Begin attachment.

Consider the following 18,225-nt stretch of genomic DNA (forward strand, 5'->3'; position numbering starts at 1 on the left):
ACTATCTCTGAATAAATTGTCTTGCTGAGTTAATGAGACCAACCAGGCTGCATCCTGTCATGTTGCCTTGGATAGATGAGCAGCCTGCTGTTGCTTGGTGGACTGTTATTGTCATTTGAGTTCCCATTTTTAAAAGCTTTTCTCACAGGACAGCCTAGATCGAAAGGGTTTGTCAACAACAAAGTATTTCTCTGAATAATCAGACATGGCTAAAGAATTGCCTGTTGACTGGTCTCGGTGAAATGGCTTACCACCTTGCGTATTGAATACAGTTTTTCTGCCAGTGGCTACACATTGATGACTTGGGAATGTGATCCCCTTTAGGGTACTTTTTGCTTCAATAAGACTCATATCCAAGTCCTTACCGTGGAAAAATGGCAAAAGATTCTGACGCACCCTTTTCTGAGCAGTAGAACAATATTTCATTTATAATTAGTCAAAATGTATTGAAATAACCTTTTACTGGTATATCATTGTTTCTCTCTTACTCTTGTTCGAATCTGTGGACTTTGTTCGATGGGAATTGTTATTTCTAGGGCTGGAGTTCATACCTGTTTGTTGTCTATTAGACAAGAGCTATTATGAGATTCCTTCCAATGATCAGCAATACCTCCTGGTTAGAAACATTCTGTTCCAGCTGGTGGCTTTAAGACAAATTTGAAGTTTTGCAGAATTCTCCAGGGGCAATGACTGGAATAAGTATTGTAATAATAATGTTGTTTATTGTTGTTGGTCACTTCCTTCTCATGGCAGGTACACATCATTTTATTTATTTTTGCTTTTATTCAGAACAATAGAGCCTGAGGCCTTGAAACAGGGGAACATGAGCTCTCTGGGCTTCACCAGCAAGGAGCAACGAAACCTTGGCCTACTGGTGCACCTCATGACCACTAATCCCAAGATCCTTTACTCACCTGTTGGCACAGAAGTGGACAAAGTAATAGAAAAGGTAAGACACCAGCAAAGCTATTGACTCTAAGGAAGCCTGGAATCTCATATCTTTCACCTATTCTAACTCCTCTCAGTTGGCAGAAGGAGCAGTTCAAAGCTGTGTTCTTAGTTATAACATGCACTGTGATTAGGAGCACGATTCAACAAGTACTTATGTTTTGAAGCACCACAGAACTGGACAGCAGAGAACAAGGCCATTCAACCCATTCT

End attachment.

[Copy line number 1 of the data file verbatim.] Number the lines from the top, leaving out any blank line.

Consider the following 18,225-nt stretch of genomic DNA (forward strand, 5'->3'; position numbering starts at 1 on the left):